The Vision for Kilmarnock Football Club
The Killie Trust’s vision for Kilmarnock Football Club is for it to be a well-run club which puts the fans and community at the heart of everything it does. Fans will own at least 50%+1 of the club with the remaining shareholders understanding and supporting the principles of community ownership.
How do supporters have more control when it is a community owned club?
The members also elect the board of the Killie Trust. If the members disagree with how the Trust is being run then members get an opportunity every year to elect new people onto the board. These elections are carried out on the democratic principles of one person one vote regardless of how much time or money they put into the Trust. This ensures that no individual can hold undue influence over the Trust.
The members of the Trust also decide who should represent them on the club board. This will be decided using the same principles as the Trust Board elections. Those standing for election to the club board would need to meet certain criteria before being eligible to stand. Therefore one of the main strengths of community ownership is that everyone eligible gets one vote.
Community ownership is not about the day to day running of the Club, it is about democratically deciding who should make the strategic decisions about how our club is run. This process ensures that those who take on this role are held accountable for their actions and provide acceptable explanations for those decisions. This is good governance.
Community ownership is not about picking the team on a Saturday, it is not about deciding which player to buy or what is on the menu at hospitality. These are all decisions for employed staff to take. Community ownership is about deciding who should represent your views about how Kilmarnock Football Club engages with its supporters and the wider community. It is also about deciding the future direction of the Club and ensuring that decisions taken are right for the club as a whole and not individuals within it.
Only genuine community ownership will give the supporters the opportunity to put an asset lock on Rugby Park. This means that our ground cannot be sold without the knowledge or permission of the fans. It also ensures that a reasonable market value is obtained if the fans agree that moving to new ground is in the best interests of the club and it’s supporters.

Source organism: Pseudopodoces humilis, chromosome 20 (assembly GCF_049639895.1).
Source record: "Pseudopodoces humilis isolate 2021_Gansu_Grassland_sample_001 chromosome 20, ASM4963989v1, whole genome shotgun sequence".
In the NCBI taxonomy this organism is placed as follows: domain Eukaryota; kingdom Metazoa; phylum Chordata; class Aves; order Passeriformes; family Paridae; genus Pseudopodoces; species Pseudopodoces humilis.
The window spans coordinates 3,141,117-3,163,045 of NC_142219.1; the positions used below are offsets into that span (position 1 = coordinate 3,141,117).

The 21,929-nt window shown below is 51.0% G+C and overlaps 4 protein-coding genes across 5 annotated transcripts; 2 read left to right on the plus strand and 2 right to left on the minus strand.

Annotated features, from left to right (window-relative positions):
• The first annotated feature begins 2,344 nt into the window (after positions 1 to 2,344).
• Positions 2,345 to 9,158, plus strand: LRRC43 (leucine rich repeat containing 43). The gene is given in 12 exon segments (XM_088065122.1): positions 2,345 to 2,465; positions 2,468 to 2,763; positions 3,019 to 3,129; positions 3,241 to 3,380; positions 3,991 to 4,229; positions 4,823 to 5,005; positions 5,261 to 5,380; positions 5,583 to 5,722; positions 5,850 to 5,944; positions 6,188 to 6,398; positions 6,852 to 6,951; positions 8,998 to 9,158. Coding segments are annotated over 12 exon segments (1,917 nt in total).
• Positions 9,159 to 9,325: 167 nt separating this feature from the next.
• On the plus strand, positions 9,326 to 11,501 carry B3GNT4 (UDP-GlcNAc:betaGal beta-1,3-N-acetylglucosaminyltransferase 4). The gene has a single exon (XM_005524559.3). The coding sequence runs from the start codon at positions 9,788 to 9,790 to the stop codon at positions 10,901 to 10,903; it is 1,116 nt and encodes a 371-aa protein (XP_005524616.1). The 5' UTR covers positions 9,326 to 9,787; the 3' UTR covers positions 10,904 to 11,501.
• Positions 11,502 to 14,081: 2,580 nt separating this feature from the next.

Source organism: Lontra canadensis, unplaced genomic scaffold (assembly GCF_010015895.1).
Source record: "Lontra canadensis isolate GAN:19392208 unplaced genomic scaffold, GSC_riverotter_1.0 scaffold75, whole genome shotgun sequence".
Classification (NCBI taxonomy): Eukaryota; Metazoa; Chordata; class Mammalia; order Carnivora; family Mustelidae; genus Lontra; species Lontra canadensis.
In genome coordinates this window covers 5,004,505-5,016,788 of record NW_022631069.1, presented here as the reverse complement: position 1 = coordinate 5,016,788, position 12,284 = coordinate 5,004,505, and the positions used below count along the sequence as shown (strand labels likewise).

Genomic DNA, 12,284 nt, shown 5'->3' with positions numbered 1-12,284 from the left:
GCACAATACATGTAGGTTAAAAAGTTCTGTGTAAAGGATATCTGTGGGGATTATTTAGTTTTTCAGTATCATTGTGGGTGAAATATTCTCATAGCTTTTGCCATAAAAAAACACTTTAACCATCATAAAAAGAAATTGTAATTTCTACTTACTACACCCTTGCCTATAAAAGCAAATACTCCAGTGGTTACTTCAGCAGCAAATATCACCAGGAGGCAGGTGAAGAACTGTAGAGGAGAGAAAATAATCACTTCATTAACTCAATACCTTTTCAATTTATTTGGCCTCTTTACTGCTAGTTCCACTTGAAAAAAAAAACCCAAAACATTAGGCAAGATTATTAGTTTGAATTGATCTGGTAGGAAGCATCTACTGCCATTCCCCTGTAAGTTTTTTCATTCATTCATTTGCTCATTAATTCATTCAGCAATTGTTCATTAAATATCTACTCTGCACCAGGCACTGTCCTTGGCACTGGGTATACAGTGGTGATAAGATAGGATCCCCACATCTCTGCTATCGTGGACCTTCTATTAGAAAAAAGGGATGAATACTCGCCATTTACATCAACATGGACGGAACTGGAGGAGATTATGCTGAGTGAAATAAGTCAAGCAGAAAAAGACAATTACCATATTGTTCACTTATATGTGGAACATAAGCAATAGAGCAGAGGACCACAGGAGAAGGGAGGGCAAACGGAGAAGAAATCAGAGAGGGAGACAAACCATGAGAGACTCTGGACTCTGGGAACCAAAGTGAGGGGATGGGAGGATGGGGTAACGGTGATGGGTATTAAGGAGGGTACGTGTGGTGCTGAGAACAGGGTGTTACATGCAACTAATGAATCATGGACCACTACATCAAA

So how does the current form of ownership at Killie compare to community ownership.
Here are the key differences.
|Category||Community Ownership of Kilmarnock FC||Current ownership of Kilmarnock FC|
|Legal Status||Co-operative Community Benefit Society||
Limited by Shares
|Legal Objectives||To provide community benefit written into constitution – The trust is committed to supporting local sport in the area.The trust is a not for profit organisation, all profits are reinvested into the club and the community.||
Legally constituted to provide value for shareholders.
(Given the current size of the debt this an unlikely occurrence so the model is inappropriate)
|Financial Sustainability||Financial prudence is written into their constitution, with transparency and accountability assured by democratic model.||There is no such provision in this model of ownership.|
|Financial Risk Management||Unlikely to build up debts from private lenders as these cannot be converted into shares. Sustainable growth||The Club has built up debt, including soft loans and floating charges over assets. This is common in this type of ownership model as it can be difficult to access other types of finance.Risky strategy|
|Voluntary Support||Club would be owned by the fans and community therefore evidence from similar clubs is they have a large pool of willing volunteers.||Privately owned businesses may reduce the pool of volunteers as the ethos and benefits of volunteering may not be understood.|
|Network of support||Member of Supporters Direct alongside 34 other supporters’ trusts who provide from mutual support/benefits.The Co-operative sector offer extended advice and support.Competition on the pitch – co-operation off the pitch.||All other clubs are viewed as competitors.|
|Grants||Non profit distributing Co-operative. Eligible for larger range of grants including from the co-operative sector.||As a privately owned Company KFC will find it very hard to meet eligibility criteria.|
|Board structure||Democratic model with large pool of candidates, all positions will be either elected from trust membership (open to all) or co-opted for particular skills.||For a long time there was only one Board member. In August 2013 Billy Bowie joined the Board.There is the risk of private motivation outweighing community needs and a short-term perspective.|